RAFAH, Palestinian Territories: A civil defence official in Hamas-run Gaza said an Israeli strike on a displacement camp west of Rafah on Tuesday killed at least 21 people, after a similar strike that sparked global outrage.

Israel denied carrying out the latest reported strike, which occurred ahead of a UN Security Council meeting to discuss a Sunday strike which Palestinian officials said killed 45 people.

Despite mounting concerns over the civilian toll of its war on Hamas, Israel has shown no signs of changing course and international efforts aimed at securing a ceasefire remain stalled.

In the latest bloodshed, Gaza civil defence agency official Mohammad al-Mughayyir said 21 people were killed in an “occupation strike targeting the tents of displaced people” in west Rafah. Hamas said an Israeli strike on the area caused “dozens of martyrs and wounded”.

Israel’s army rejected the allegations, saying it “did not strike” the designated humanitarian area in Al-Mawasi.

In Rafah, residents and a Palestinian security source said Israeli tanks had now penetrated the heart of the southern city.

“People are currently inside their homes because anyone who moves is being shot at by Israeli drones,“ one resident, Abdel Khatib, said.

- ‘Random bombing’ -

An emergency Security Council meeting is due to discuss Sunday’s deadly strike from 1915 GMT.

Ahead of the meeting, Israel’s military said the weapons used in that strike “could not” have caused the deadly camp blaze.

“Our munition alone could not have ignited a fire of this size,“ said its spokesperson, Rear Admiral Daniel Hagari.

Sunday evening’s strike, which medics said also wounded hundreds of civilians, drew worldwide condemnation.

The sight of the charred carnage, blackened corpses and children being rushed to hospitals led UN chief Antonio Guterres to declare that “there is no safe place in Gaza. This horror must stop.”

Israel’s Prime Minister Benjamin Netanyahu referred to the strike as a “tragic accident” but affirmed the continuation of the campaign to destroy Hamas over the October 7 attack and to bring home all the hostages.

Palestinian militant group Islamic Jihad on Tuesday released a video showing an Israeli hostage alive and held in Gaza, identified by Israeli media as Sasha Trupanov, 28.

Air strikes and shelling had battered Gaza overnight Monday-Tuesday -- including the Tal al-Sultan area where the displacement camp went up in flames near a facility of the UN agency for Palestinian refugees, UNRWA.

Faten Jouda, a 30-year-old resident, described the situation.

“There was random bombing from all directions... We saw everyone fleeing again,“ she told AFP. “We too will go now and head to Al-Mawasi because we fear for our lives.”

- Palestinian statehood -

UNRWA said one million civilians had fled Rafah since Israel launched its assault on the city in early May despite a chorus of international warnings.

Nearly eight months into the deadliest Gaza war, Israel has faced ever louder opposition, as well as cases before two Netherlands-based international courts.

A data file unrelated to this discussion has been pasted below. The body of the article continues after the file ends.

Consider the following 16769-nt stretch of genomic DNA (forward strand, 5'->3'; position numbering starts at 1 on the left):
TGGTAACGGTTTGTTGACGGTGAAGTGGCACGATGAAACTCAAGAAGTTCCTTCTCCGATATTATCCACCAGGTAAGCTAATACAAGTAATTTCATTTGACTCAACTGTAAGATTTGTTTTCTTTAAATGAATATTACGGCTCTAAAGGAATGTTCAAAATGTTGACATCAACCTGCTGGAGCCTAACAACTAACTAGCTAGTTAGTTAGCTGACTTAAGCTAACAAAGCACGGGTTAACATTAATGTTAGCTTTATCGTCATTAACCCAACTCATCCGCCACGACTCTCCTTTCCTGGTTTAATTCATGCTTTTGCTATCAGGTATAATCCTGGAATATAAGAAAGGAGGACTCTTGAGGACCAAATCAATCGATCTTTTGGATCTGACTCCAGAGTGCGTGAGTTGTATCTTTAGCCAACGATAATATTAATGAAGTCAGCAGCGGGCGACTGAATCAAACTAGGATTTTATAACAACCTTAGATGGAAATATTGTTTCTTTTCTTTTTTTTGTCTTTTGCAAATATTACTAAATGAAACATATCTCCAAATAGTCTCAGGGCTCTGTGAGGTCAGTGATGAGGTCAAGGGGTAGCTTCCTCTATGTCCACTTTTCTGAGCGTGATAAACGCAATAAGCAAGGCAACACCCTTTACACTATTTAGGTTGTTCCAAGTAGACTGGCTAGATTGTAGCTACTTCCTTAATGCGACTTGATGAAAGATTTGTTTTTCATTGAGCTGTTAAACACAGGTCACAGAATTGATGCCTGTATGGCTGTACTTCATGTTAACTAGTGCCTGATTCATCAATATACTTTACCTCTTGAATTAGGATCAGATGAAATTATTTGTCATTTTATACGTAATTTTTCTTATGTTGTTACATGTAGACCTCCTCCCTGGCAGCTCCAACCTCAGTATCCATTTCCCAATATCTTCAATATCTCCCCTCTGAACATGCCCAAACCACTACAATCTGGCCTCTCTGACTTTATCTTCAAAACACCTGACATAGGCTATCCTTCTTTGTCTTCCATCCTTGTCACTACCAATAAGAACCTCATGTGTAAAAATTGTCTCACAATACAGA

In a landmark move on Tuesday, Ireland, Norway and Spain formally recognised the State of Palestine, a step so far taken by more than 140 UN members but few Western governments.

Spanish Prime Minister Pedro Sanchez said the recognition was “not only a matter of historic justice... it is also an essential requirement if we are all to achieve peace”.

Irish Prime Minister Simon Harris said the aim was to keep Middle East peace hopes alive, and urged Israel to “stop the humanitarian catastrophe” in Gaza.

Israel has slammed the recognition as a “reward” for Hamas, and recalled its diplomatic envoys from Madrid, Dublin and Oslo.

Spanish Foreign Minister Jose Manuel Albares said the three governments would “issue a coordinated response” to Israel which would be “calm but firm”.

The Gaza war was sparked by Hamas’s October 7 attack on southern Israel, which resulted in the deaths of 1,189 people, mostly civilians, according to an AFP tally based on the latest Israeli official figures.

Militants also took 252 hostages, 121 of whom remain in Gaza, including 37 the army says are dead.

Israel’s retaliatory offensive has killed at least 36,096 people in Gaza, mostly civilians, according to the territory’s health ministry.

- ‘Hell on Earth’ -

Sunday night’s attack that killed dozens in the displaced persons camp was targeting two senior Hamas members, the Israeli military said.

It said aircraft “struck a Hamas compound” and killed Yassin Rabia and Khaled Nagar, senior officials for the group in the occupied West Bank.

The strike came hours after Hamas fired a barrage of rockets towards Tel Aviv, with most being intercepted.

The civilian death toll in the Gaza camp prompted a wave of condemnation, with Palestinians and many Arab countries calling it a “massacre”.

UNRWA chief Philippe Lazzarini said Monday that “the images from last night are testament to how Rafah has turned into hell on Earth”.

The United States said it was “deeply saddened” over Sunday’s Rafah strike and that it would follow Israel’s investigation closely.

The Pentagon, meanwhile, said it had suspended aid deliveries into Gaza by the sea after its temporary pier was damaged by bad weather.

The World Health Organization said Israel’s military offensive in Rafah was already taking a dire health toll in southern Gaza, and if it continues, “substantial” increases in deaths could be expected.

“There are currently 60 WHO trucks (in Egypt) waiting to get into Gaza,“ said Rik Peeperkorn, WHO representative in the Palestinian territories, adding that only three trucks with medical supplies had entered since May 7.

On the diplomatic front, Egypt has “intensified efforts to relaunch” negotiations for a “truce and a detainee exchange deal”, the state-linked Al-Qahera News reported.